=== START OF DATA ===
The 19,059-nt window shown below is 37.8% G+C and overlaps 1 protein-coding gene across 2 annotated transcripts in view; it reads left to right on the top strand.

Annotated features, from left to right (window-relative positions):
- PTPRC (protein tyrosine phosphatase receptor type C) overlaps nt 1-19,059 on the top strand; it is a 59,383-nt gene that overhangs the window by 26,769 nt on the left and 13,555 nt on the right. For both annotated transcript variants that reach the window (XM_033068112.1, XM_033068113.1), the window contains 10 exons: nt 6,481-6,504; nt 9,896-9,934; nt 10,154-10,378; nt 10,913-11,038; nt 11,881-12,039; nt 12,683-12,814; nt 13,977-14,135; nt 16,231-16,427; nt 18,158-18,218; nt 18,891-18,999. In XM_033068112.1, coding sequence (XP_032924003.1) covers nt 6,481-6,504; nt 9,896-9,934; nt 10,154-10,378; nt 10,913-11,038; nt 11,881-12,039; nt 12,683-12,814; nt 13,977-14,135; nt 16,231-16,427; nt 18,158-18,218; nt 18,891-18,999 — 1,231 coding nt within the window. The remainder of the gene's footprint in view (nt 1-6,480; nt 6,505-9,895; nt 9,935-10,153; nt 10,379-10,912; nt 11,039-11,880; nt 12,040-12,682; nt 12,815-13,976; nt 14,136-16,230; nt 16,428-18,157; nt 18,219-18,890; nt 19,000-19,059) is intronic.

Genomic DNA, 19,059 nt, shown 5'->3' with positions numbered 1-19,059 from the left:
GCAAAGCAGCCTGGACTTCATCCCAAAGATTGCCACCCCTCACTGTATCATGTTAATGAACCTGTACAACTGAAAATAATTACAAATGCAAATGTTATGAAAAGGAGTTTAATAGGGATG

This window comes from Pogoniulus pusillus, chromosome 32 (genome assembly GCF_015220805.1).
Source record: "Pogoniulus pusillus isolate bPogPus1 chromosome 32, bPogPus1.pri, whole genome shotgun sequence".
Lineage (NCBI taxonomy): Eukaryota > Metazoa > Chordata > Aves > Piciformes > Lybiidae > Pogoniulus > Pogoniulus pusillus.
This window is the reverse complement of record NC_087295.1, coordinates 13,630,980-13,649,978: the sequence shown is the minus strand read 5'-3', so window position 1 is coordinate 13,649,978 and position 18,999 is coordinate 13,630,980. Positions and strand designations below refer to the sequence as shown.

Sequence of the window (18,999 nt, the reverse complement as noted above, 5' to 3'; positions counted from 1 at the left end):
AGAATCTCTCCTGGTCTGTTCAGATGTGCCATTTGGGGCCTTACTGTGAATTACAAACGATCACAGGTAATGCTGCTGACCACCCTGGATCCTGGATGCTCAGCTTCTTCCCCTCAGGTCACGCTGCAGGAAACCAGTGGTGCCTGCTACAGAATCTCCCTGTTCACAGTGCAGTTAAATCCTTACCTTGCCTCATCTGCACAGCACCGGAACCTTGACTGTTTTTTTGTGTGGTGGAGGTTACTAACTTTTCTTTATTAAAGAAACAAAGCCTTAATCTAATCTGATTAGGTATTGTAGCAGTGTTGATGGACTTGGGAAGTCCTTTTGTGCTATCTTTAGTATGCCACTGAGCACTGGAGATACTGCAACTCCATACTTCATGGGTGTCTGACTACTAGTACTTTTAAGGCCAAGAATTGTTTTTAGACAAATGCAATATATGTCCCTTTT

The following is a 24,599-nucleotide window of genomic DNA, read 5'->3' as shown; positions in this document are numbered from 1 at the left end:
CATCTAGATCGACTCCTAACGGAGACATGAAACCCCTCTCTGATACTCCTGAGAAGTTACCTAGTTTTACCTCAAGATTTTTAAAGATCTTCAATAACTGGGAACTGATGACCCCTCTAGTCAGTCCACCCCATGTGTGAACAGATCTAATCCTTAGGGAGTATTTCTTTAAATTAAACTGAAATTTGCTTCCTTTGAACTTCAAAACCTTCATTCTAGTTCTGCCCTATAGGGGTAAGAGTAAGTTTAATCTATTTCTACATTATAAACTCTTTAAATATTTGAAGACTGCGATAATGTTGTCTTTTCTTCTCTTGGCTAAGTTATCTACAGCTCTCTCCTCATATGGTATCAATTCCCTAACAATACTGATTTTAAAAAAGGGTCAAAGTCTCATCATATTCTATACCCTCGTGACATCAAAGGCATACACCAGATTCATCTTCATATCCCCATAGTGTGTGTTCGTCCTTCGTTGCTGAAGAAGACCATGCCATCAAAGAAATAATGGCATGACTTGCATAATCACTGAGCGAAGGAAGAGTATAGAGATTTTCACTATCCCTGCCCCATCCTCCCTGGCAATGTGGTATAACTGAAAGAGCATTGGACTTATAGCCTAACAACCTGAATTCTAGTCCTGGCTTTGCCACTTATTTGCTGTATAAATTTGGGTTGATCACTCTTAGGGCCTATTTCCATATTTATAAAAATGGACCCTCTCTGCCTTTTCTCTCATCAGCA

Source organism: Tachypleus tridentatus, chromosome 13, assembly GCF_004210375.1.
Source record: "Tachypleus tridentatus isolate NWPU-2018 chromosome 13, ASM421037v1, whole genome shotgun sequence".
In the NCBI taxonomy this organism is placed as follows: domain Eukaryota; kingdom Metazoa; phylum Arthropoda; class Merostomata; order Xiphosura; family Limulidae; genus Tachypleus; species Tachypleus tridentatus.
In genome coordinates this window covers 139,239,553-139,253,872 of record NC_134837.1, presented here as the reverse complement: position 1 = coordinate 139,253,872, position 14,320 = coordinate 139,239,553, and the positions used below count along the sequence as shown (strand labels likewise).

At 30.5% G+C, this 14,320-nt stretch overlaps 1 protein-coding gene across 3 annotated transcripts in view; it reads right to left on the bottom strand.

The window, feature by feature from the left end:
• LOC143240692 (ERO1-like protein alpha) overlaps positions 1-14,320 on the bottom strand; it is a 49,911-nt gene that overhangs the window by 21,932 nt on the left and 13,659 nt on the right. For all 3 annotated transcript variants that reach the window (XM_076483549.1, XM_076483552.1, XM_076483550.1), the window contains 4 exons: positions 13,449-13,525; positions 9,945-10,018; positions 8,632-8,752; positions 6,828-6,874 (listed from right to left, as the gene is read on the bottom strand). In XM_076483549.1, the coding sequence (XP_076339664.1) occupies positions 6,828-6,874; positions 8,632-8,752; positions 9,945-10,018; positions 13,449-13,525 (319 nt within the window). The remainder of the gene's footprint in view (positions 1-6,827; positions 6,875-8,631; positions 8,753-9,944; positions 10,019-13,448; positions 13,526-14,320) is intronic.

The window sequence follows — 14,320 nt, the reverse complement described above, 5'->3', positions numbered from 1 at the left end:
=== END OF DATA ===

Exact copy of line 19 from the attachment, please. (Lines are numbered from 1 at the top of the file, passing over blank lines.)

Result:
The window, feature by feature from the left end: